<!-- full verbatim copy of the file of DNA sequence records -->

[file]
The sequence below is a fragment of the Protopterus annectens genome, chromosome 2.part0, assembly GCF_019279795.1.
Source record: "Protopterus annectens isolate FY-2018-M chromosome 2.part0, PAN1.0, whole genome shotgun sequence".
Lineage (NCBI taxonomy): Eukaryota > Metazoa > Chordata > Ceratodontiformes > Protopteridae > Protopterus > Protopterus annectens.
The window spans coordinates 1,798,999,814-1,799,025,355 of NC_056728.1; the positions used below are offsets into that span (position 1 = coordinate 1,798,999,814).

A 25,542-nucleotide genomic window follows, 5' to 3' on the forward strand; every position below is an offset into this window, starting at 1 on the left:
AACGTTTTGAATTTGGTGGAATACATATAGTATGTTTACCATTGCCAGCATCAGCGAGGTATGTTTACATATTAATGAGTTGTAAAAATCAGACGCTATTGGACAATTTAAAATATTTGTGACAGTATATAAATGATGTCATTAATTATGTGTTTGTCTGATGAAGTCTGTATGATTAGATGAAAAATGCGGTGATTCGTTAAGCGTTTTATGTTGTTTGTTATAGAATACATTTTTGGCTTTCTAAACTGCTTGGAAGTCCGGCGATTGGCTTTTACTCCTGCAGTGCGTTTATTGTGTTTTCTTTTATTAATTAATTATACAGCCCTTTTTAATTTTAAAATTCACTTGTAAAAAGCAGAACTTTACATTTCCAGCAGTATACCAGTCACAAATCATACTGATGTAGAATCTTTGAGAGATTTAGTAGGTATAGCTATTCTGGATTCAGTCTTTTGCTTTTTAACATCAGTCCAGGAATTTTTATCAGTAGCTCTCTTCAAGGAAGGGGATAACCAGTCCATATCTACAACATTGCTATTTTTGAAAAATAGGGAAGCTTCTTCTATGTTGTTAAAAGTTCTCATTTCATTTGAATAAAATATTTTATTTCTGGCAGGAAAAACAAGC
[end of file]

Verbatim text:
The sequence below is a fragment of the Protopterus annectens genome, chromosome 2.part0, assembly GCF_019279795.1.
Source record: "Protopterus annectens isolate FY-2018-M chromosome 2.part0, PAN1.0, whole genome shotgun sequence".
Lineage (NCBI taxonomy): Eukaryota > Metazoa > Chordata > Ceratodontiformes > Protopteridae > Protopterus > Protopterus annectens.
The window spans coordinates 1,798,999,814-1,799,025,355 of NC_056728.1; the positions used below are offsets into that span (position 1 = coordinate 1,798,999,814).

A 25,542-nucleotide genomic window follows, 5' to 3' on the forward strand; every position below is an offset into this window, starting at 1 on the left:
AACGTTTTGAATTTGGTGGAATACATATAGTATGTTTACCATTGCCAGCATCAGCGAGGTATGTTTACATATTAATGAGTTGTAAAAATCAGACGCTATTGGACAATTTAAAATATTTGTGACAGTATATAAATGATGTCATTAATTATGTGTTTGTCTGATGAAGTCTGTATGATTAGATGAAAAATGCGGTGATTCGTTAAGCGTTTTATGTTGTTTGTTATAGAATACATTTTTGGCTTTCTAAACTGCTTGGAAGTCCGGCGATTGGCTTTTACTCCTGCAGTGCGTTTATTGTGTTTTCTTTTATTAATTAATTATACAGCCCTTTTTAATTTTAAAATTCACTTGTAAAAAGCAGAACTTTACATTTCCAGCAGTATACCAGTCACAAATCATACTGATGTAGAATCTTTGAGAGATTTAGTAGGTATAGCTATTCTGGATTCAGTCTTTTGCTTTTTAACATCAGTCCAGGAATTTTTATCAGTAGCTCTCTTCAAGGAAGGGGATAACCAGTCCATATCTACAACATTGCTATTTTTGAAAAATAGGGAAGCTTCTTCTATGTTGTTAAAAGTTCTCATTTCATTTGAATAAAATATTTTATTTCTGGCAGGAAAAACAAGC